The following recommendations are supported by more than a decade of research conducted by Project Information Literacy. Contact your liaison librarian or tutorial services for support in implementing these approaches.
1. Create assignment prompts that direct students toward a variety of print and digital resources, and name the specific library-provided tools or databases that are recommended for the assignment. Link to the library website or these specific resources, or a library-provided research guide, from within your course site. Use Curriculum Builder to construct your reading lists.
Examples: The news databases Newspaper Source and Regional Business News can be used to explore perspectives on almost any newsworthy topic including social issues, healthcare, business, technology, politics, and science reporting. Students can use the database to critically investigate changing viewpoints over time, or spot how media coverage may differ by geographic location or publication. For students needing a more guided approach, consider assigning use of Opposing Viewpoints in Context first, so that they can see common viewpoints highlighted in context, before moving on to apply their critical thinking to the sources that they find using other databases.
2. Encourage students to receive tutoring and meet with a librarian. Repeat this encouragement in assignment prompts, on the syllabus, verbally, and by creating incentives for the students to follow through.
Examples: Provide contact information for librarians and tutoring in your syllabus. Offer extra points for having a consultation with a librarian or a visit to tutoring. Invite a librarian or tutorial services representative to visit your class for 10 minutes to introduce themselves. Show the students the "schedule an appointment" button on the library website. Hand out paper copies of the tutoring schedules and ask students to circle the dates/times tutors are available for your course.
3. Provide students with your definition of "research," discuss the research process they'll use in class, and talk to them about plagiarism. Discuss how these expectations and processes, in college, may differ from their K-12 experience.
Examples: Schedule a library workshop for your class and discuss your expectations and the course assignments with the librarian before the workshop. Review with your students the criteria you will use when evaluating their choice of sources. Have students read and discuss brief articles about research controversies or cases of plagiarism in journalism or an academic field, to increase students' understanding that these practices are constructed and contextual and above all recognize that information has value.
4. Embed a librarian, or custom-made course guides into your site.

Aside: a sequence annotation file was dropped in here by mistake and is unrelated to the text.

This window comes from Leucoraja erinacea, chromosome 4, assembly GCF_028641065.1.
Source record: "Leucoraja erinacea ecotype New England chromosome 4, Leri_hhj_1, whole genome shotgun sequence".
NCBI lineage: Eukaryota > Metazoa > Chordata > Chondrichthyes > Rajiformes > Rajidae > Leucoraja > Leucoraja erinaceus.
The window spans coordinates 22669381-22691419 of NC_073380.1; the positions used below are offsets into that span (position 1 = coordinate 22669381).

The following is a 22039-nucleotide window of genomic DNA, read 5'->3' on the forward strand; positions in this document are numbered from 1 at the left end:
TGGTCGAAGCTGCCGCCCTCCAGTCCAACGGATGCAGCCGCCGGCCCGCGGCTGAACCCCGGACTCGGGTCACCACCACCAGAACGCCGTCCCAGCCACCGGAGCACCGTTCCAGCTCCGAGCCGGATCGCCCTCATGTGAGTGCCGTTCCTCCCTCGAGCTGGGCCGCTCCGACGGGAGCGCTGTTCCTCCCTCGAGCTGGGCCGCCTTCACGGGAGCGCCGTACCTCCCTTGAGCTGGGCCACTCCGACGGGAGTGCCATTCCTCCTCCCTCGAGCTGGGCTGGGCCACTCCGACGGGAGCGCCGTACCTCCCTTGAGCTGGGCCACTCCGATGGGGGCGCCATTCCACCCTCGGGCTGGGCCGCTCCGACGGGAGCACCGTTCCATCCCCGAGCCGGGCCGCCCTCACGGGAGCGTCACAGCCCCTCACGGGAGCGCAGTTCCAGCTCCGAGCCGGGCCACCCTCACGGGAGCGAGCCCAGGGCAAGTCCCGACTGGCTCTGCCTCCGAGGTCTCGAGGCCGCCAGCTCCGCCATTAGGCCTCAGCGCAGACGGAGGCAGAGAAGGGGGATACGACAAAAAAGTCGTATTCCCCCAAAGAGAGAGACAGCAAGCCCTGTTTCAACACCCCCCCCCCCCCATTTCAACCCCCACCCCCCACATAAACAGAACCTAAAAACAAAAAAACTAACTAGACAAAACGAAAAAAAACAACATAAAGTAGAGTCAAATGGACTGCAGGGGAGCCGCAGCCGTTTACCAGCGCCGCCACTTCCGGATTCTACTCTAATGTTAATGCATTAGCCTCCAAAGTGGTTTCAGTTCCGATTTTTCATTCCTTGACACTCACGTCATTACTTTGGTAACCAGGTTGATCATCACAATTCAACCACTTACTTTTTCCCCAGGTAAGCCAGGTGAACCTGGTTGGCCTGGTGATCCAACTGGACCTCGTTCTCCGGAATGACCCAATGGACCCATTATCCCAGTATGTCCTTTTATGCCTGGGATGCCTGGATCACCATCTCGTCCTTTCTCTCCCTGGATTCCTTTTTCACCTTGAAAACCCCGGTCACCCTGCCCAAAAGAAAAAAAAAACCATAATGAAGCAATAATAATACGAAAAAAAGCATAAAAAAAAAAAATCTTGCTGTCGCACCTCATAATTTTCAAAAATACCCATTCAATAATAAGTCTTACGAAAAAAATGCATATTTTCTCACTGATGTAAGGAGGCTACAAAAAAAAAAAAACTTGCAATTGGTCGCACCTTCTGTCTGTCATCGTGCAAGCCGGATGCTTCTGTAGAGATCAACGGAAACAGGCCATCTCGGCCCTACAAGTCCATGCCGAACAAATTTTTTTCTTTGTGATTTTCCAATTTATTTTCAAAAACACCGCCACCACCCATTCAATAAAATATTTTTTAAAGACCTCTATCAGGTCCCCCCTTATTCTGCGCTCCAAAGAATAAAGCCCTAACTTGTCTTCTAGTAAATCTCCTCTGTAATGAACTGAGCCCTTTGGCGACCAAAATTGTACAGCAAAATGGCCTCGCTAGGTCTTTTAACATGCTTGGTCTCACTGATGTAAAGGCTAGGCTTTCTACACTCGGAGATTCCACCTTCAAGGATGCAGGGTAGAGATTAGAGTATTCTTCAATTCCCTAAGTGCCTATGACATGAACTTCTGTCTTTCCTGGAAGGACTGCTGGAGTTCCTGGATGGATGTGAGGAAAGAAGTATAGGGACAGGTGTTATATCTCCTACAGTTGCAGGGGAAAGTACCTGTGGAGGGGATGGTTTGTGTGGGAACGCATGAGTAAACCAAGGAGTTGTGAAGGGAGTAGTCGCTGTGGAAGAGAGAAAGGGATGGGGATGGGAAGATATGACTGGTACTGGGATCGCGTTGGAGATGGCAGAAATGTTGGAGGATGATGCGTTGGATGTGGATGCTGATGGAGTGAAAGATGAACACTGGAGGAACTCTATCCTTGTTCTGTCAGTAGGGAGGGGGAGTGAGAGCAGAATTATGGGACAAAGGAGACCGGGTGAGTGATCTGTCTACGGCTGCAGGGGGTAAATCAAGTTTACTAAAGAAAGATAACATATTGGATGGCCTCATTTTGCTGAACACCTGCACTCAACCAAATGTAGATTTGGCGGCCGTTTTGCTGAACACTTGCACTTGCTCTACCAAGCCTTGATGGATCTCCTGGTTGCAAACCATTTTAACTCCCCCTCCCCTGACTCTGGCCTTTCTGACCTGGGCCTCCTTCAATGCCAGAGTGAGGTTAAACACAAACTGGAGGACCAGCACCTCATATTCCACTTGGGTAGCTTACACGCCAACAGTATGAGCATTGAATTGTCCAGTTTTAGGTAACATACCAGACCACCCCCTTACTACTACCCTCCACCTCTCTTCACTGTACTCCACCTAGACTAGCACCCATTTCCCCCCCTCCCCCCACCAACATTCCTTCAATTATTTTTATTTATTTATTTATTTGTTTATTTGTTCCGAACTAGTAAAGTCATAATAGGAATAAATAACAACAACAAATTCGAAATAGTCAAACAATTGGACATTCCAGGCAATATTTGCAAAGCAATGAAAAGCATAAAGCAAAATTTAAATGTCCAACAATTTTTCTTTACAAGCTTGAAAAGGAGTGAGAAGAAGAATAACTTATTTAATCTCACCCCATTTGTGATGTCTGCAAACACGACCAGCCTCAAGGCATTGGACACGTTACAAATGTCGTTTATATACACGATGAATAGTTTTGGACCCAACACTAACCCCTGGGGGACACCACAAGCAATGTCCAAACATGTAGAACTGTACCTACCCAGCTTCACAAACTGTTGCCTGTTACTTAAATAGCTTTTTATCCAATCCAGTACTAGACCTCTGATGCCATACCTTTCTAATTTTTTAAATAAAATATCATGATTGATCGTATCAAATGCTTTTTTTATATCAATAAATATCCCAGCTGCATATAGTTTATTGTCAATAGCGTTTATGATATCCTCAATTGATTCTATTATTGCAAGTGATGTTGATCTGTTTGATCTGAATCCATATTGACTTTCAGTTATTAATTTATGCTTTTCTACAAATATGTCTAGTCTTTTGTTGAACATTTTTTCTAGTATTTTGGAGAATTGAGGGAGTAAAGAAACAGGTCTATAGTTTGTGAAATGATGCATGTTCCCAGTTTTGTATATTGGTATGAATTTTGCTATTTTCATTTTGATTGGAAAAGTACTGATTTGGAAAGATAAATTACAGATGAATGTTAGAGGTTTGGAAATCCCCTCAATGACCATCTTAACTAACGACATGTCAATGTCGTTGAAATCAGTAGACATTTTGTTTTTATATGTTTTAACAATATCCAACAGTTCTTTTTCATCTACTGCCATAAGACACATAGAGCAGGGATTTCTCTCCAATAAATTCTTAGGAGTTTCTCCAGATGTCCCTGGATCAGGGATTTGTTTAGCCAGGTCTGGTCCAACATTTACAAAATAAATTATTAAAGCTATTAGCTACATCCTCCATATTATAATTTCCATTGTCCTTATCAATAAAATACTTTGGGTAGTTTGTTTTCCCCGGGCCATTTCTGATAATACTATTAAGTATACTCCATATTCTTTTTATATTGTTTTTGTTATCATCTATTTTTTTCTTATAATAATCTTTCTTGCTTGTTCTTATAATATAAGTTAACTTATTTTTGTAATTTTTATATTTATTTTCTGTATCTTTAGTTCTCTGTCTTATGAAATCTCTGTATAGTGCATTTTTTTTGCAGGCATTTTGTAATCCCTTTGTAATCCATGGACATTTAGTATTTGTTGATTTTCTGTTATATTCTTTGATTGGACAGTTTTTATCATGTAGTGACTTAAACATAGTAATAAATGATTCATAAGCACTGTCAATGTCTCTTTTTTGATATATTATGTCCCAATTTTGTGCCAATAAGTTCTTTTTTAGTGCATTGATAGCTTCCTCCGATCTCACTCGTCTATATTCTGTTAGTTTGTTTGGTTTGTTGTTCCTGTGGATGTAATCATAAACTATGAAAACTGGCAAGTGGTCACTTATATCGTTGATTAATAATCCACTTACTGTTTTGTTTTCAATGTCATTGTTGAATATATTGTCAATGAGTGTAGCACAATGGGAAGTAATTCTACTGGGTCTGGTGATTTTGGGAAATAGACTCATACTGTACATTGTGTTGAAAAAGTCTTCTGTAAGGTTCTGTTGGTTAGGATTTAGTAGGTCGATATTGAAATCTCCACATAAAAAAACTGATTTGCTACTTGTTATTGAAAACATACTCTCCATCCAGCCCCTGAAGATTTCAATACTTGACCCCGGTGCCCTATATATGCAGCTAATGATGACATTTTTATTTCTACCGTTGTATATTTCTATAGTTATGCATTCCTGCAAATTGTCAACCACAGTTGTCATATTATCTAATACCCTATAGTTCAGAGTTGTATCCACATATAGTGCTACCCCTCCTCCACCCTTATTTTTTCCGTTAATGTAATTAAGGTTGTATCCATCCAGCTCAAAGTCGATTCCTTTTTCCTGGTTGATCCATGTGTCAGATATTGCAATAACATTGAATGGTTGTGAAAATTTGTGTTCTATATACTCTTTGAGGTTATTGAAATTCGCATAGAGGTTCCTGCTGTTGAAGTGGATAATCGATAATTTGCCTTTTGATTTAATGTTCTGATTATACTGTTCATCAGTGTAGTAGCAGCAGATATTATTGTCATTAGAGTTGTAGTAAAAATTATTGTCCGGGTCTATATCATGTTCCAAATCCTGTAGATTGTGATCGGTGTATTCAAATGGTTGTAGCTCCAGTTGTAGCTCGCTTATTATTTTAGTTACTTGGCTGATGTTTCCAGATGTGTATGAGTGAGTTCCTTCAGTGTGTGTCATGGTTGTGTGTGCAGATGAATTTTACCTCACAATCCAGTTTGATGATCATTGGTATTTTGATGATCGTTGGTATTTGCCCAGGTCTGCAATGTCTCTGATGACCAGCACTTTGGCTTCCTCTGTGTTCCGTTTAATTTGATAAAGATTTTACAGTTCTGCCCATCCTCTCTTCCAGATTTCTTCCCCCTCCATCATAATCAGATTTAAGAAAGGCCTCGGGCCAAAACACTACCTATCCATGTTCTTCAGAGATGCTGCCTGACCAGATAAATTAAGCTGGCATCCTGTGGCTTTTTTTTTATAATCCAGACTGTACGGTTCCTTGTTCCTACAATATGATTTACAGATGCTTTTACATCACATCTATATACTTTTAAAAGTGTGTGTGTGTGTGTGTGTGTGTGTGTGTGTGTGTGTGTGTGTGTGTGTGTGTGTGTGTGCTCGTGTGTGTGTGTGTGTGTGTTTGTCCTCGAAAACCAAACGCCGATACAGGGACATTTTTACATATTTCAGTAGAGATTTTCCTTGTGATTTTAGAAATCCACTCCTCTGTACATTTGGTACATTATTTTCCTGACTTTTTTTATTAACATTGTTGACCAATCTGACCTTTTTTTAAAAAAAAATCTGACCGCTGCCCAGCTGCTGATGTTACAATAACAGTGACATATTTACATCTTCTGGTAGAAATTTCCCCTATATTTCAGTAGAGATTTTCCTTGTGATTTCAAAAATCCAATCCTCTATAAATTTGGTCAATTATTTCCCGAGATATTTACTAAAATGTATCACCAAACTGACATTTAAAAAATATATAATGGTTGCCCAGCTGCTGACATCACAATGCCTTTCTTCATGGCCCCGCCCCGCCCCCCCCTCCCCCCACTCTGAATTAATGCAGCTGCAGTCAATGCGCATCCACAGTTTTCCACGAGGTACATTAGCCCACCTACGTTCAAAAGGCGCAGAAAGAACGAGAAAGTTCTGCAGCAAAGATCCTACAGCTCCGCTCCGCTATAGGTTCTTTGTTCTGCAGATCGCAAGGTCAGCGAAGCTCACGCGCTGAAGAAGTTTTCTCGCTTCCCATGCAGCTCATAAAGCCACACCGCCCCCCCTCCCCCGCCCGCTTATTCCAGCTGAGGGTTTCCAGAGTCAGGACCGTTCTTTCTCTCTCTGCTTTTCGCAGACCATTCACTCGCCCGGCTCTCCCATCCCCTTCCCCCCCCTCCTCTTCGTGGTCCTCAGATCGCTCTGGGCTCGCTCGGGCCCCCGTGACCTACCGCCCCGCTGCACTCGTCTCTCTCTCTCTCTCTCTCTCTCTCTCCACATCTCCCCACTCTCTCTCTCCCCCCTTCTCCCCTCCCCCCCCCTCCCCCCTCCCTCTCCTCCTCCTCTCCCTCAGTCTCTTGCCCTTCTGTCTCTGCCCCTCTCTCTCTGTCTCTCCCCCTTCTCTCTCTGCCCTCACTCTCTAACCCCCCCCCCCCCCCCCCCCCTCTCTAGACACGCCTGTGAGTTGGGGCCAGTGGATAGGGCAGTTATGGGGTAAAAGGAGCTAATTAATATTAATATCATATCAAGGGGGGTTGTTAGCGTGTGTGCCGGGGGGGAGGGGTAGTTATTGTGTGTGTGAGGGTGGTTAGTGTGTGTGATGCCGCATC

Examples: Create a discussion thread where students are expected to discuss their assignment topic idea, reflect on their process of finding sources, or ask questions. Grant permission to a librarian to monitor and participate in this thread. Ask a librarian to create a course guide for your class, embed it into Blackboard, and direct students to use the guide to support them through their assignment.
5. Collaborate with your library liaison or faculty development to design a research assignment that employs critical thinking. Scaffold the assignment, breaking the process into manageable parts.
Example: Instead of assigning a single research paper or presentation on the topic of their choice, break up the process into smaller assignments. For topic formulation, assign a topic proposal, thesis statement, or research question. Assign a "pre-search" or background research activity such as brainstorming and concept mapping, context lightening talk, or refinement of topic proposal. Assign a research log or annotated bibliography. Assign students to critique one of their sources or investigate a scholar or author. Have students turn in drafts or bring them to peer workshops. Try including self assessment or a reflection component in the final product.
These recommendations are adapted for the community college context from Temple University LIbraries' 10 Ways to Improve Student Research.
The full time library faculty at Montgomery County Community College serve as liaisons to the academic divisions. As liaisons, the librarians are responsible for effective communication and active engagement with their assigned academic division.
The liaison is the go-to contact for division faculty. Your liaison can assist you with matters such as; open education resources, planning for a library visit for your class, information literacy assignment design, research support, and building a collection that supports the curriculum in your area.